A motorcycle is known to accelerate from rest to 190km/h in 402m.

Considering the rate of acceleration is constant, how should I go about calculating the acceleration rate and the time it took the bike to complete the distance?


closed as too localized by Qmechanic Feb 15 '13 at 15:41

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  • $\begingroup$ Try v=u+at for acceleration. $\endgroup$ – aries0152 Oct 22 '12 at 12:16
  • $\begingroup$ But I don't know how long it took the bike to cover the stretch. I only know Vi (0), Vf (190km/h), and d (402m). $\endgroup$ – pilau Oct 22 '12 at 12:33
  • $\begingroup$ You are correct that you need more than just that equation. The other kinematic equation you might want to use is $x=1/2 a t^2$, which uses the fact that you started from rest and had a constant acceleration. I'd advise reading a basic kinematics tutorial online. $\endgroup$ – Alan Rominger Oct 22 '12 at 15:32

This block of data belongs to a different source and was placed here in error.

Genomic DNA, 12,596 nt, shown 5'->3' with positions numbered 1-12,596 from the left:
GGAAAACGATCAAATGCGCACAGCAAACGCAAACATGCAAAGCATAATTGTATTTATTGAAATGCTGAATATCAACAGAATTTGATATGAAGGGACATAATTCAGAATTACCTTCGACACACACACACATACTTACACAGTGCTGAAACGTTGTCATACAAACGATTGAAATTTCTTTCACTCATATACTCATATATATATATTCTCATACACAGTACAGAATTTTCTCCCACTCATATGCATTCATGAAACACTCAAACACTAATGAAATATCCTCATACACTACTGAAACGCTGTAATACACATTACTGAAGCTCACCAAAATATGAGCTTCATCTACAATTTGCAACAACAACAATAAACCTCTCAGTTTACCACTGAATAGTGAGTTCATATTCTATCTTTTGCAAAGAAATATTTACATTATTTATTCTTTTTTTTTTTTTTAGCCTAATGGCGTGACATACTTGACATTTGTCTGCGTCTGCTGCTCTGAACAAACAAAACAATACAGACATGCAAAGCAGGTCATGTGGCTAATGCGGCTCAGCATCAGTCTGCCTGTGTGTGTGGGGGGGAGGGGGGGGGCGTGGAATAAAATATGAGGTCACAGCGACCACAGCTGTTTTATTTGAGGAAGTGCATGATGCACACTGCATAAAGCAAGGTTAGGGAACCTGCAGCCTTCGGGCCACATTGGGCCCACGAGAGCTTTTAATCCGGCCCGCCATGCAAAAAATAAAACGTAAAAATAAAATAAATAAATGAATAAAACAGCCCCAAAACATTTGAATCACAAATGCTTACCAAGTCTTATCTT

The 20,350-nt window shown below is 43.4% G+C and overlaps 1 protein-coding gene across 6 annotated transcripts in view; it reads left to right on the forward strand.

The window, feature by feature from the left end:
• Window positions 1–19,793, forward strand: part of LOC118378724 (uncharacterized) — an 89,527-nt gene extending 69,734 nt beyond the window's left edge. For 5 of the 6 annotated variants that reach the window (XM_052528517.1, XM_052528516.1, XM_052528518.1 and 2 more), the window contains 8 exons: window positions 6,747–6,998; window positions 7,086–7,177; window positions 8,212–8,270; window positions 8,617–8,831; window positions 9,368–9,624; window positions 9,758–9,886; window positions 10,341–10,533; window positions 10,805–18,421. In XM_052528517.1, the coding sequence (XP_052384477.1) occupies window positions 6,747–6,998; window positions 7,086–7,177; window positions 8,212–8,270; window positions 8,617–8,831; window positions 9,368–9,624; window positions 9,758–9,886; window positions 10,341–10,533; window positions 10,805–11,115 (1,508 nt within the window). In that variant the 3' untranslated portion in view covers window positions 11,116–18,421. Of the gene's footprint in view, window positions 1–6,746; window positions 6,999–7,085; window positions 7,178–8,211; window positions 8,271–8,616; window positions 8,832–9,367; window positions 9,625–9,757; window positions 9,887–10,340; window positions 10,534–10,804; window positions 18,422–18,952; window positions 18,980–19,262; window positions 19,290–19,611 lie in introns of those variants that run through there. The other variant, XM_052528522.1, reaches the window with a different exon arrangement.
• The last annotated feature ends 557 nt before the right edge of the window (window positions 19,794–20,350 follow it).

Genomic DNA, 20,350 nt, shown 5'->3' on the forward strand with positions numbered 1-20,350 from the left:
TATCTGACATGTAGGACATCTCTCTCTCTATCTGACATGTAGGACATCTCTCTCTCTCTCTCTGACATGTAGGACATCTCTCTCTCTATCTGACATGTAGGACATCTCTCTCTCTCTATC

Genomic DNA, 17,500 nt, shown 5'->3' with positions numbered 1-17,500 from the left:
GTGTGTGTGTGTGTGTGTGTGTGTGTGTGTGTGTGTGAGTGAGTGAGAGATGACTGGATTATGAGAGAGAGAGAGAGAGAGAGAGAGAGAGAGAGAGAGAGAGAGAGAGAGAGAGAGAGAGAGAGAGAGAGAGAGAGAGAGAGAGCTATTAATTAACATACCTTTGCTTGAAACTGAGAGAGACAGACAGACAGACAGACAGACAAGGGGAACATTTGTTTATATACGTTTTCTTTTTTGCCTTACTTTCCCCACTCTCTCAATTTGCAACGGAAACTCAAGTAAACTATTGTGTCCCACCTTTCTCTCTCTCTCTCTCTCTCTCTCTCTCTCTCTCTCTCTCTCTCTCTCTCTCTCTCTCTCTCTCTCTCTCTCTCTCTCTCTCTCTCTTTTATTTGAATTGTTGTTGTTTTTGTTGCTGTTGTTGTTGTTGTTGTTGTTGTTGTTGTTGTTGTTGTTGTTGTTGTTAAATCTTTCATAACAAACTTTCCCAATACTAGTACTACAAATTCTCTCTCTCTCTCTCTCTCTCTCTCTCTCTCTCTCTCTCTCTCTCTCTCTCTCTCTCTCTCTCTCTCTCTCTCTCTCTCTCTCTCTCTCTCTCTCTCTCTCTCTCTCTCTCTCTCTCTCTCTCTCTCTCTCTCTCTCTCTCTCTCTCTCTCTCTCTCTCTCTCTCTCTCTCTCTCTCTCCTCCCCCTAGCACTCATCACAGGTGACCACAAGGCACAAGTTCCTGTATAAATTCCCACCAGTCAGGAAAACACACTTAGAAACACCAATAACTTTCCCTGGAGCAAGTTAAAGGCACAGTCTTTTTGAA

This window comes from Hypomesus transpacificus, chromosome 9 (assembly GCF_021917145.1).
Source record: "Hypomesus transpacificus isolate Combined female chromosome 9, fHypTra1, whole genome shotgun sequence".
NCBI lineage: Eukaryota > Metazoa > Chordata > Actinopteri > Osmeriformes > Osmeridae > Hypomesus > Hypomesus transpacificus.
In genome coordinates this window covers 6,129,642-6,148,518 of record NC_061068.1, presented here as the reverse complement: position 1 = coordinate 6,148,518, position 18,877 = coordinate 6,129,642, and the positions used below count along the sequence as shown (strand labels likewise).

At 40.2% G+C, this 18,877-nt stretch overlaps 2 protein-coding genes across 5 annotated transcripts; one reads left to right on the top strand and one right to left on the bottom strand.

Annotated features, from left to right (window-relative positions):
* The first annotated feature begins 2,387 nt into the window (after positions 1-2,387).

• $\begingroup$ I advise reading ja72's answer below ;) $\endgroup$ – pilau Oct 22 '12 at 15:47

For constant acceleration you have two equations that you need to solve for time $t$ and acceleration $a$

$$ x = \frac{1}{2} a t^2 $$ $$ v = a t $$

It is up to you from here.

$$ \left(402\, {\rm m}\right) = \frac{1}{2} \, a \,t^2 $$ $$ \left( 190 {\rm \frac{km}{hr}}\right) \left( \frac{1000 {\rm \frac{m}{km}}}{3600 {\rm \frac{sec}{hr}}} \right) = \left(52.777 {\rm \frac{m}{sec}} \right)\, a \,t $$


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